The Wall Street Journal (WSJ) responded to President Obama’s push for equal pay for women with an editorial by two employees of a right-wing think tank, the American Enterprise Institute (AEI). They claimed that gender disparity in salaries is a myth, easily accounted for by differences in hours worked, education, marital status, and occupational choice.
I’d like to share in some detail the results of a careful study that examined physicians’ salaries and found a persistent gender disparity that could not be explained by hours worked, education, occupational choice, part of the country, or race/ethnicity. A full PDF without paywall can be found here. This diary expands on my very brief summary of the paper in a comment to a DK diary on the WSJ editorial. More details follow below the Orange Stethoscope.
Study credentials: The study was published in 2010 in Archives of Internal Medicine, now JAMA Internal Medicine, a top-tier peer-reviewed medical journal. The authors are two PhD’s (a health economist and a biostatistician) and two MD’s (one in family medicine, one in internal medicine). All four are highly published experienced researchers (full disclosure: they are colleagues of mine; one is my husband.)
Study goal: The study was designed to compare hourly wages of physicians between primary care and other specialties, and also looked at the effects of factors such as race, sex, and region.
Study methods: The investigators used wage data from a nationally representative survey of more than six thousand physicians, and compared wages across 4 broad specialty categories and 41 specific specialties, estimating statistically the effects of specialty, age group (a proxy for experience), race, sex, region, and other factors that might influence wages.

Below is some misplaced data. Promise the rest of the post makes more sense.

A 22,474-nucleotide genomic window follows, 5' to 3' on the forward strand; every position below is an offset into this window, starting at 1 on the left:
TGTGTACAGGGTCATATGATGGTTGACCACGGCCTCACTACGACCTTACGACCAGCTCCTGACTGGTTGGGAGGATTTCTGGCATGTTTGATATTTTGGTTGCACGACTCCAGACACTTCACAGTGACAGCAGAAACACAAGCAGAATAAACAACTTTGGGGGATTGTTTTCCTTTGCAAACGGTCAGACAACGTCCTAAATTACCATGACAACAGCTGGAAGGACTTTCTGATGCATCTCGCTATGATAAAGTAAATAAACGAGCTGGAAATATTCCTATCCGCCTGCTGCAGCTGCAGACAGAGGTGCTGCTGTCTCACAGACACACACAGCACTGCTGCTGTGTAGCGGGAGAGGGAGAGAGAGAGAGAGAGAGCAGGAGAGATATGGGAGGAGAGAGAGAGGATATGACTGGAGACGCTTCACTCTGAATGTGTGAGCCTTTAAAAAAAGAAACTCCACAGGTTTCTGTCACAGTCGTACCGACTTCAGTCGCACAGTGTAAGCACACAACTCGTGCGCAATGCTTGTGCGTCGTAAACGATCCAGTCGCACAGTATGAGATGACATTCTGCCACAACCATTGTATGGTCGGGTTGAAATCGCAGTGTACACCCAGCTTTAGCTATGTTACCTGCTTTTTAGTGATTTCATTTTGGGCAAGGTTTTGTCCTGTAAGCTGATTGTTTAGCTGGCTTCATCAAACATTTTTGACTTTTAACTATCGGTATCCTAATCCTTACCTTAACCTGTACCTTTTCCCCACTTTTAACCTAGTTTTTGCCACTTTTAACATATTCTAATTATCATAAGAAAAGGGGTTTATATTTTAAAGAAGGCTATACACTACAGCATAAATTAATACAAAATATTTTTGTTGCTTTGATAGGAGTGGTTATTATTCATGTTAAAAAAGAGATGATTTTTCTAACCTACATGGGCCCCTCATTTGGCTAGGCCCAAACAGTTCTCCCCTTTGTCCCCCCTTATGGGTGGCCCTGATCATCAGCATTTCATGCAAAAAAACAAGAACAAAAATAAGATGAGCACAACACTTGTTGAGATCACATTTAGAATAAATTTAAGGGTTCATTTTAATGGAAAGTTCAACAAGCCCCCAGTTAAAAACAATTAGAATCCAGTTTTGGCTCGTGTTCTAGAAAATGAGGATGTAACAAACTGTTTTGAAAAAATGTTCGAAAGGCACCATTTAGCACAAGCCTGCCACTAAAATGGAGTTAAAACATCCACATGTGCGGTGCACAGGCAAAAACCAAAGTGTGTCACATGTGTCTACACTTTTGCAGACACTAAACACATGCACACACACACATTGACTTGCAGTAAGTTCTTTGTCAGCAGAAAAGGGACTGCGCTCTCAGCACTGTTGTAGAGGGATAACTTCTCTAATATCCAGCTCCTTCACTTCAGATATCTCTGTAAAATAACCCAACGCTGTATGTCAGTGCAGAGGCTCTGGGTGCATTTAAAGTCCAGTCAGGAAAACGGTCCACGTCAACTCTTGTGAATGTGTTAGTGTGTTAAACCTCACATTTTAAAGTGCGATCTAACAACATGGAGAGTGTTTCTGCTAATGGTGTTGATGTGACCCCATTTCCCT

Results: The paper reports that women physicians earned an estimated $9.45 less per hour than men in the same specialty and region, and of the same race and age. There were also differences between specialties, but these could not explain the sex difference. Nor could age/ experience or region of the country or type of practice.
Discussion points in response to the AEI editorial in the WSJ:
First, women physicians earn $9.45 less per hour than men, or approximately $18,900 per year (if they work a 40-hour week; many doctors work longer hours.)
This difference is not an artifact of working longer hours. The hourly wage is lower, so women who work the same hours as men earn less.
The difference is not an artifact of education. Every physician – male or female - has gone through college, medical school, residency, and advanced training as needed for their specialty.
The difference is not an artifact of occupational choice. Women pediatricians earn less on average than their male counterparts. Women neurosurgeons earn more than pediatricians, but less than male neurosurgeons.
The difference is also not an artifact of race, or where the doctors live, or whether they are working for Kaiser health plans or operating a small clinic. The researchers took those differences into account. The only AEI hypothesis not specifically examined was marriage. The proportion of women physicians who are married, though, is comparable to or slightly less than that of men, so unless married women are systematically paid less than married men who work the same hours, that hypothesis cannot account for the difference.
Bottom line: Salary disparities for women are real. Critical thinking at AEI is a myth.